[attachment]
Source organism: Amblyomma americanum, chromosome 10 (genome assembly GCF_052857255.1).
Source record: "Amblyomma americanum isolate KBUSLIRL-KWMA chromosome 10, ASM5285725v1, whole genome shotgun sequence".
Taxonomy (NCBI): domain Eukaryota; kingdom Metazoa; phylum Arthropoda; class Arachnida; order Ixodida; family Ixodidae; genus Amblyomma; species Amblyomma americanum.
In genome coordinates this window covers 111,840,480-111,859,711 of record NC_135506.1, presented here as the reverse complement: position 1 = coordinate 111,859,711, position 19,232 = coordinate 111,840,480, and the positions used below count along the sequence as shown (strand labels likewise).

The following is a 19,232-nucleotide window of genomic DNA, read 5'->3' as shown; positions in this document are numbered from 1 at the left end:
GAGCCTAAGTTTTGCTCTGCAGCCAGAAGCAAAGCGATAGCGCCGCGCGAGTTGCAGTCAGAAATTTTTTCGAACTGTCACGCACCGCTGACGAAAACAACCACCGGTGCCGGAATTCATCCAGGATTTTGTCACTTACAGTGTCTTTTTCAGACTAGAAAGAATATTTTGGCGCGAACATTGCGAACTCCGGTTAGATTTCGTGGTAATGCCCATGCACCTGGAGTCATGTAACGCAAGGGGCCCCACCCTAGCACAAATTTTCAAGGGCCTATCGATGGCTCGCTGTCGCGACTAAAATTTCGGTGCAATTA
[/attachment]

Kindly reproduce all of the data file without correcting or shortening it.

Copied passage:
Source organism: Amblyomma americanum, chromosome 10 (genome assembly GCF_052857255.1).
Source record: "Amblyomma americanum isolate KBUSLIRL-KWMA chromosome 10, ASM5285725v1, whole genome shotgun sequence".
Taxonomy (NCBI): domain Eukaryota; kingdom Metazoa; phylum Arthropoda; class Arachnida; order Ixodida; family Ixodidae; genus Amblyomma; species Amblyomma americanum.
In genome coordinates this window covers 111,840,480-111,859,711 of record NC_135506.1, presented here as the reverse complement: position 1 = coordinate 111,859,711, position 19,232 = coordinate 111,840,480, and the positions used below count along the sequence as shown (strand labels likewise).

The following is a 19,232-nucleotide window of genomic DNA, read 5'->3' as shown; positions in this document are numbered from 1 at the left end:
GAGCCTAAGTTTTGCTCTGCAGCCAGAAGCAAAGCGATAGCGCCGCGCGAGTTGCAGTCAGAAATTTTTTCGAACTGTCACGCACCGCTGACGAAAACAACCACCGGTGCCGGAATTCATCCAGGATTTTGTCACTTACAGTGTCTTTTTCAGACTAGAAAGAATATTTTGGCGCGAACATTGCGAACTCCGGTTAGATTTCGTGGTAATGCCCATGCACCTGGAGTCATGTAACGCAAGGGGCCCCACCCTAGCACAAATTTTCAAGGGCCTATCGATGGCTCGCTGTCGCGACTAAAATTTCGGTGCAATTA